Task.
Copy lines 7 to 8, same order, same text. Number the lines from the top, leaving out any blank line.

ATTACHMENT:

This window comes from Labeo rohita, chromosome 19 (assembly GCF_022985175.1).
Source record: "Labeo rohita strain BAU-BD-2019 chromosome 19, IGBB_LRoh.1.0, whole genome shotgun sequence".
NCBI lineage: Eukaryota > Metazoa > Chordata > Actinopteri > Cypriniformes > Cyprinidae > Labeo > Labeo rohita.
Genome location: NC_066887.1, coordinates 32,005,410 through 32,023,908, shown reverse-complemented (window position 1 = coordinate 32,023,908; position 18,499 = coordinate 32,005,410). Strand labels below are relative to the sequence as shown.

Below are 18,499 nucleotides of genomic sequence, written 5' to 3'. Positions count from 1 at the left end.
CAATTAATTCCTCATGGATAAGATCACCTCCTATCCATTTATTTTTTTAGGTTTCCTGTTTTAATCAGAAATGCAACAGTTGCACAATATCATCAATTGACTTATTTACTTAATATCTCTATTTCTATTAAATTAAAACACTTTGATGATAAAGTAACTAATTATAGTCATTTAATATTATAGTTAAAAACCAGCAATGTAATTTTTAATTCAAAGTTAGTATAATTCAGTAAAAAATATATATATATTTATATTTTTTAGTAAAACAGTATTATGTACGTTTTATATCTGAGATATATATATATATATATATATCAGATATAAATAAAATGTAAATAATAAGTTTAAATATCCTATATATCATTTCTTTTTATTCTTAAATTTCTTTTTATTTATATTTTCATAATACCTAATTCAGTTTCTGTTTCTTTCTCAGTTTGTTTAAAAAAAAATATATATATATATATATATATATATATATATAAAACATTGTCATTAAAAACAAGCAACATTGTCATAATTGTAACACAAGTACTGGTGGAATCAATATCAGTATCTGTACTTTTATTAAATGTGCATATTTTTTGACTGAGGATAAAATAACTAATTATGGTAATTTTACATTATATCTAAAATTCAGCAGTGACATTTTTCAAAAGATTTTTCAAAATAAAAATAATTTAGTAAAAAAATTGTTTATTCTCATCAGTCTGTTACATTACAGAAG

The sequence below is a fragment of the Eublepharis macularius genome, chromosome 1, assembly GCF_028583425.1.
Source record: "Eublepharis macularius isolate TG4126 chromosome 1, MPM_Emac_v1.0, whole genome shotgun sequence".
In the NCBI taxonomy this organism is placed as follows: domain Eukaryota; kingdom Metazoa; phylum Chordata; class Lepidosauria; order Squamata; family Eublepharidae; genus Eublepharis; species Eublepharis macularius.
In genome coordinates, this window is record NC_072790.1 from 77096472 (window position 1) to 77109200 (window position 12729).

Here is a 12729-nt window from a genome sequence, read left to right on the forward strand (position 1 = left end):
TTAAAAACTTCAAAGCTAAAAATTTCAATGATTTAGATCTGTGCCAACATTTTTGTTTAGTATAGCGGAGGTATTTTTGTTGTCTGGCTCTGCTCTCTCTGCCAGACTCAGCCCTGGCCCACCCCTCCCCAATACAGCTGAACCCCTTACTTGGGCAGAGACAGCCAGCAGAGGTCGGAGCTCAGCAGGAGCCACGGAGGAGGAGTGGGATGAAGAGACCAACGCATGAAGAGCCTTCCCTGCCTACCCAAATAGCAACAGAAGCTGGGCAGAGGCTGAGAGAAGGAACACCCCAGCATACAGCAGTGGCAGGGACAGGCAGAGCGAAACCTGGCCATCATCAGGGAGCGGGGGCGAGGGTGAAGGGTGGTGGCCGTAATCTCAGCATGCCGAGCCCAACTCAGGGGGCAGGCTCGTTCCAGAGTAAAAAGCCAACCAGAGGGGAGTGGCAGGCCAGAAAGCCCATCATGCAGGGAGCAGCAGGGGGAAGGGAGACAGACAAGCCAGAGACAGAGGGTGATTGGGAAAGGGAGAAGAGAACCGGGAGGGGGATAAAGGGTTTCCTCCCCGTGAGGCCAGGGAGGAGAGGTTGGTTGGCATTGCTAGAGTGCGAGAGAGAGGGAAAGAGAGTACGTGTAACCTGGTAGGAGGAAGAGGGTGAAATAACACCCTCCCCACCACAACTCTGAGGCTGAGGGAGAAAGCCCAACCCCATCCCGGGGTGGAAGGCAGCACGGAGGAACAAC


The sequence below is a fragment of the Eublepharis macularius genome, chromosome 1, assembly GCF_028583425.1.
Source record: "Eublepharis macularius isolate TG4126 chromosome 1, MPM_Emac_v1.0, whole genome shotgun sequence".